1. Index Kewensis. 2 volumes, 10 supplements. Lists seed plants alphabetically by genera, species, authors, place of publication, native country of plant and synonyms. It was started in 1893, from a grant by Darwin to Kew Herbarium. A new supplement is published every five years or so and it is now computerized (available in CD) and on-line.
    2. Index Filigum. Similar to Index Kewensis, but for ferns. Started in Copenhagen in 1906.
    3. Gray Herbarium Card Index. Began at Harvard in 1890. Lists ferns, allies, seed plants of the western hemisphere. Duplicates in part, Index Kewensis.
    4. Torrey Card Index. Author index to publications

B. Bibliographies, Catalogues, Review Serials. Since the taxonomic literature is extremely vast, a taxonomist needs to be able to quickly access needed materials. These sources help to locate taxonomic references.

    1. Bibliographies account for all books and literature published on a particular subject during a particular period.
    2. Catalogs are listings of holding of libraries, institutions
    3. Review Serials are periodicals with reviews of current literature

C. Dictionaries and glossaries - alphabetic listing of terms or subject matter with explanation of meaning. Dictionaries more extensive in scope. Good examples are Willis, Mabberly

D. Floras and Manuals - works devoted to plants of a particular region or particular types of plants (like orchids, buttercups, ferns). Plants are systematically arranged, include: scientific name, author citation, references to original source of publication, and may or may not include descriptions and keys. Manuals considered broader in scope (i.e., more information) than floras.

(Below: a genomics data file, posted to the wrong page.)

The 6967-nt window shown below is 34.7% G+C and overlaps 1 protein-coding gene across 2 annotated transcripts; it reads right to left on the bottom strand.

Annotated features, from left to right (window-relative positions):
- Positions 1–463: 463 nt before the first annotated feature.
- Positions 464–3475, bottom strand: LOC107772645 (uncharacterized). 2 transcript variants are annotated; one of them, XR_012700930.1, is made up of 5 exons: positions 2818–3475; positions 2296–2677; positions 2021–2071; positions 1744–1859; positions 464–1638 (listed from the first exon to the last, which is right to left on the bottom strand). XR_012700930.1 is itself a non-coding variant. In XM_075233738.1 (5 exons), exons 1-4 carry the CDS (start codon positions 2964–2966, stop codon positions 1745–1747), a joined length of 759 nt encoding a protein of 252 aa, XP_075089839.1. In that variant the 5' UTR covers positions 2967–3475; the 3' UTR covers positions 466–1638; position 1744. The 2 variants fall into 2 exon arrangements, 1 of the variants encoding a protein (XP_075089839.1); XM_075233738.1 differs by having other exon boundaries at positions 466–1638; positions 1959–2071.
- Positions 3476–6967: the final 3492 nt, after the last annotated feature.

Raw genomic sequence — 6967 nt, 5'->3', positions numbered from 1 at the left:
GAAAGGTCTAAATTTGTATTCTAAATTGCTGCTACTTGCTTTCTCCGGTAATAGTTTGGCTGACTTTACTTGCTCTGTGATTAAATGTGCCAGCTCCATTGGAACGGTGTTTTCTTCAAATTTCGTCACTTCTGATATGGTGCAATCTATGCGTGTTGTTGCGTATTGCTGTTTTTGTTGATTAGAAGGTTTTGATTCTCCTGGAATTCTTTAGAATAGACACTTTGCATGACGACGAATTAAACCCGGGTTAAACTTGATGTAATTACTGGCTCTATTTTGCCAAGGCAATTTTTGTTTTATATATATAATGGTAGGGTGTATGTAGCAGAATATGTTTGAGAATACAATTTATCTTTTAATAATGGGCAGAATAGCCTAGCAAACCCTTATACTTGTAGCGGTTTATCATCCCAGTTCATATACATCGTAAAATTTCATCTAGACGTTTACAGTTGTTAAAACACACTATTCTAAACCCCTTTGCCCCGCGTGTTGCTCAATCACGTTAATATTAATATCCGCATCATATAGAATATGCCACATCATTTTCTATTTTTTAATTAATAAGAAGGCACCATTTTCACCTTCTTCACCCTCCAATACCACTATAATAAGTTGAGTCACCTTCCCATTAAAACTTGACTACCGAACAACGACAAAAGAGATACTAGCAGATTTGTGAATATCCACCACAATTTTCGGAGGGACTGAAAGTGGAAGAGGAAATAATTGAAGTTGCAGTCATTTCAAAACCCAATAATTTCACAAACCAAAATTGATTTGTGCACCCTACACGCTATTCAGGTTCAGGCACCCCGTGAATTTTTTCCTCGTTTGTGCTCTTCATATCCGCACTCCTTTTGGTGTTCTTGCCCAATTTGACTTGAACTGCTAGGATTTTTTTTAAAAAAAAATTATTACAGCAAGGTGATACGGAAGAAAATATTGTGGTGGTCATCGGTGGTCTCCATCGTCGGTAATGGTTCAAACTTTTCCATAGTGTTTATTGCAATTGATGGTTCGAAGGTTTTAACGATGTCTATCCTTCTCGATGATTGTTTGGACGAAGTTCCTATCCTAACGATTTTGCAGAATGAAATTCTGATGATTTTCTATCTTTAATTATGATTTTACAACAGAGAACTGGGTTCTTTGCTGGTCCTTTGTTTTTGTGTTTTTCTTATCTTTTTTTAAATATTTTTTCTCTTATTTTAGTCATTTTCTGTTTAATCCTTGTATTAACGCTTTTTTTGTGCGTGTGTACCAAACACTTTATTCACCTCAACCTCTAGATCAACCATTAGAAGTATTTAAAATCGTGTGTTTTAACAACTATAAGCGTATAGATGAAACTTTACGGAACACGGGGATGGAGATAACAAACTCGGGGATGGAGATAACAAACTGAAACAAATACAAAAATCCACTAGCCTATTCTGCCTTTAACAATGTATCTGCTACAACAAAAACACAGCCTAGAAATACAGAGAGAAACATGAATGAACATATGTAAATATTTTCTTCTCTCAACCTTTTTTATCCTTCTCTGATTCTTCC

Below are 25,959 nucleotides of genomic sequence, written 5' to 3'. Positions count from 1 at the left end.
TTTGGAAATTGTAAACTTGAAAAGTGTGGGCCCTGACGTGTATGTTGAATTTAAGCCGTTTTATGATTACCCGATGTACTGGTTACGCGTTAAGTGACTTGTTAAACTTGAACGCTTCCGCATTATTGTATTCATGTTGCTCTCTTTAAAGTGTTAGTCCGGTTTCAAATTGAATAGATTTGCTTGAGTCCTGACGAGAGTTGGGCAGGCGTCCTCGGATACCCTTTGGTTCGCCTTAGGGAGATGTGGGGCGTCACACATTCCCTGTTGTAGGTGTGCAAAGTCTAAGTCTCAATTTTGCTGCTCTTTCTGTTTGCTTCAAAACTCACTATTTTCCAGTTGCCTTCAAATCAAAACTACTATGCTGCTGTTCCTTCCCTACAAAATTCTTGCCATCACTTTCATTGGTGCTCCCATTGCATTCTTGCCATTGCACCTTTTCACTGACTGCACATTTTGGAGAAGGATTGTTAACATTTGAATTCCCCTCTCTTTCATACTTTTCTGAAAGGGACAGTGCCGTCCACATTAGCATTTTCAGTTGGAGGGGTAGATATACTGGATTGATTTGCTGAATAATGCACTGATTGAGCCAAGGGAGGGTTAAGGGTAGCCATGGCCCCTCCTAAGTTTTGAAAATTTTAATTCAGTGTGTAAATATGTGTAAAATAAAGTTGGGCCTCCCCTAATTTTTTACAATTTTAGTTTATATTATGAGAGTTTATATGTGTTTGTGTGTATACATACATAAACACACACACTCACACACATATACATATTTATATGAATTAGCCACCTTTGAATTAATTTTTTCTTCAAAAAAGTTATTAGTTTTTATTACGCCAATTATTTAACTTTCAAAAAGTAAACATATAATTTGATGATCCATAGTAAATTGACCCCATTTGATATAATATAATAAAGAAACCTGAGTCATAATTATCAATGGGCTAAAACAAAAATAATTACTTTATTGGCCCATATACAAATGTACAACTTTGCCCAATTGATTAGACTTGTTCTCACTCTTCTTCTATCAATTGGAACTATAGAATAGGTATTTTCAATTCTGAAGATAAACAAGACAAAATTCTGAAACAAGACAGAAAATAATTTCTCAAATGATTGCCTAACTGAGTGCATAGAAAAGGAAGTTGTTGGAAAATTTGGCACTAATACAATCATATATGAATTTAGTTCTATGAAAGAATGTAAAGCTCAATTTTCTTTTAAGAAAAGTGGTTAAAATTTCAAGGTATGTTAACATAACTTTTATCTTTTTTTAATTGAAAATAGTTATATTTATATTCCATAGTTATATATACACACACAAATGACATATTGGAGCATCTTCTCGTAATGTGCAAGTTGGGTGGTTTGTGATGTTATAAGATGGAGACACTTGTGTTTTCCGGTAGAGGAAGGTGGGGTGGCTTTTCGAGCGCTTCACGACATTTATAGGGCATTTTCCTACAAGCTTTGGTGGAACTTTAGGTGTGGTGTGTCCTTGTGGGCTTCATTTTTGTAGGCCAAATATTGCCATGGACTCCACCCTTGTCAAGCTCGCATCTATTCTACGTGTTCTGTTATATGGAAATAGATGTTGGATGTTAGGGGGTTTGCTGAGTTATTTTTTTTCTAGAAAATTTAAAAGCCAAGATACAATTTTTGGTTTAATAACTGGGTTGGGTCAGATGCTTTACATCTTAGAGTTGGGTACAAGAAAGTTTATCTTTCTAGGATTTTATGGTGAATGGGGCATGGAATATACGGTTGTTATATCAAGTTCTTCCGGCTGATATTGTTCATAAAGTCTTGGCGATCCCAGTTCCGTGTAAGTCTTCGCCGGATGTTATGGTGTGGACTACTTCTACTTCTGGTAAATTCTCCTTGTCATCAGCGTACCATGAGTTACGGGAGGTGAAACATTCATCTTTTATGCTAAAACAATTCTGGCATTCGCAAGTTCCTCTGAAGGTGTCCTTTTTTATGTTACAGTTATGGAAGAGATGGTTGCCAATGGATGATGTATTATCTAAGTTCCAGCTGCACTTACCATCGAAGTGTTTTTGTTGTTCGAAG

E. Monographs and Revisions. Comprehensive study of a group of plants, usually a genus or family. Often worldwide in scope, though may be regional. A monograph is generally considered to be more detailed than a revision. The basic steps for doing monographic work are: (1) Check the literature; (2) Herbarium studies to learn the range of variation, locations, habitat preferences, etc.; (3) Field studies; (4) Experimental Studies such as hybridization experiments, pollination research, greenhouse or growth chamber studies, chromosomal analysis, chemical studies, etc.; and then (5) Publication!

F. Periodicals - appear at regular intervals. Brittonia, Taxon, Rhodora, Systematic Botany, Am. J. Botany, Bull Torrey Botanical Club, etc..... Publish original reports of literature, and descriptions of new species, etc.

G. Nomenclature - International Code of Botanical Nomenclature

H. General Texts - Benson, Davis & Heywood, Radford, Porter, Lawrence, Jones & Luchsinger, Smith, Walters & Keil.

I. Popular Treatments - picture books and other non-technical guides. Field Guide to Wildflowers, Northland Wildflowers.

J. Miscellaneous - color charts, maps

IV. Preparing a Description
    Practice makes perfect!

V. Local Literature
    Check the references provided. In addition, Flora of the Great Plains, Flora of the Prairies and Plains for Central North America; Vascular Plants of South Dakota; Spring Flora of Wisconsin; Flora of Illinois; Handbook of North Dakota Range Plants; Flora of Northeastern Minnesota; Gray’s Manual of Botany; Illustrated Flora of the Northern United States and Canada Vol. 1-3; Flora of Indiana; Manual of the Flowering Plants of Kansas.


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Last updated:  12/03/2007 / � Copyright by SG Saupe